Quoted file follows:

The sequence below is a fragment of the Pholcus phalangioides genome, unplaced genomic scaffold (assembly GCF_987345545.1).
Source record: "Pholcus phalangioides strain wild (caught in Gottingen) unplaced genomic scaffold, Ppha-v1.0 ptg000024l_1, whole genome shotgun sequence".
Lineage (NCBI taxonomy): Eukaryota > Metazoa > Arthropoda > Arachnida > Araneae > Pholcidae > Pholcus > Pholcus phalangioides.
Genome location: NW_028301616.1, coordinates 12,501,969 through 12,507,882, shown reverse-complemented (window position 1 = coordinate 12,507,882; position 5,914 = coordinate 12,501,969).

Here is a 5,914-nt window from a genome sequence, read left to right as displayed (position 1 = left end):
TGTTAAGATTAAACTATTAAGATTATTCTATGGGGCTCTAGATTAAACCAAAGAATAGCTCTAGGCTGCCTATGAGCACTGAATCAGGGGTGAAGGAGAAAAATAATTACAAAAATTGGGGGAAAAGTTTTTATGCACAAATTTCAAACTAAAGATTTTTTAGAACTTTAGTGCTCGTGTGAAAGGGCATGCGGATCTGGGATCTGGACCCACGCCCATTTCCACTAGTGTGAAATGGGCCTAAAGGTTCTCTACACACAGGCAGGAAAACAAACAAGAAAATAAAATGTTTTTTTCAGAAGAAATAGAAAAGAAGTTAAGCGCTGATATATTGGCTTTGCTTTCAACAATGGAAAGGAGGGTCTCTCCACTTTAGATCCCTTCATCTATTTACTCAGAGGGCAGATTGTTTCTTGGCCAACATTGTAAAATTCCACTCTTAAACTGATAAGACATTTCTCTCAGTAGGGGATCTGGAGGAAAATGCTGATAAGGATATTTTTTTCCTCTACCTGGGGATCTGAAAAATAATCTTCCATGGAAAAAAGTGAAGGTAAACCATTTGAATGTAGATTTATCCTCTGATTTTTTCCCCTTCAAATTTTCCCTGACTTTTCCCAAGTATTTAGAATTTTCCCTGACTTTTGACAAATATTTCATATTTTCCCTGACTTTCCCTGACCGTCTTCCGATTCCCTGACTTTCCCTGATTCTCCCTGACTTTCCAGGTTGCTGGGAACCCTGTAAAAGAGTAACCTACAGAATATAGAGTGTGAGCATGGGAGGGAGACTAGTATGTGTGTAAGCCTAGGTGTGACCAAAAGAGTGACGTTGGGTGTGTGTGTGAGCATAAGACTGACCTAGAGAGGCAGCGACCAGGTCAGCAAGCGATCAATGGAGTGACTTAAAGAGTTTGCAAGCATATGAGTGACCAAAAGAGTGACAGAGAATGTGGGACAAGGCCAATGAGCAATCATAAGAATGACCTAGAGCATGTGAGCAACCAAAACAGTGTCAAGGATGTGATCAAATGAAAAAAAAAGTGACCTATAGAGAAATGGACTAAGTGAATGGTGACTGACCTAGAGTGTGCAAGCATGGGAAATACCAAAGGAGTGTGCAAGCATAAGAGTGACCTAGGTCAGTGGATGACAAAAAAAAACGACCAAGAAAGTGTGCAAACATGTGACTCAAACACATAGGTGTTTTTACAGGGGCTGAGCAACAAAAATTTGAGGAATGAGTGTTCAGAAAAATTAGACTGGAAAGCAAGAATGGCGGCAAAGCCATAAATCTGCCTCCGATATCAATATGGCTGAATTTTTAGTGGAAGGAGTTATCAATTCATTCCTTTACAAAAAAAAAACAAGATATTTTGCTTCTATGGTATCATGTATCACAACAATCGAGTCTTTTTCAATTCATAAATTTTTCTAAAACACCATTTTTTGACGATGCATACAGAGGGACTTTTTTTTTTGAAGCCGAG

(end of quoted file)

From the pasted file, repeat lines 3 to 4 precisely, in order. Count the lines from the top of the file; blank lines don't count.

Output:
Lineage (NCBI taxonomy): Eukaryota > Metazoa > Arthropoda > Arachnida > Araneae > Pholcidae > Pholcus > Pholcus phalangioides.
Genome location: NW_028301616.1, coordinates 12,501,969 through 12,507,882, shown reverse-complemented (window position 1 = coordinate 12,507,882; position 5,914 = coordinate 12,501,969).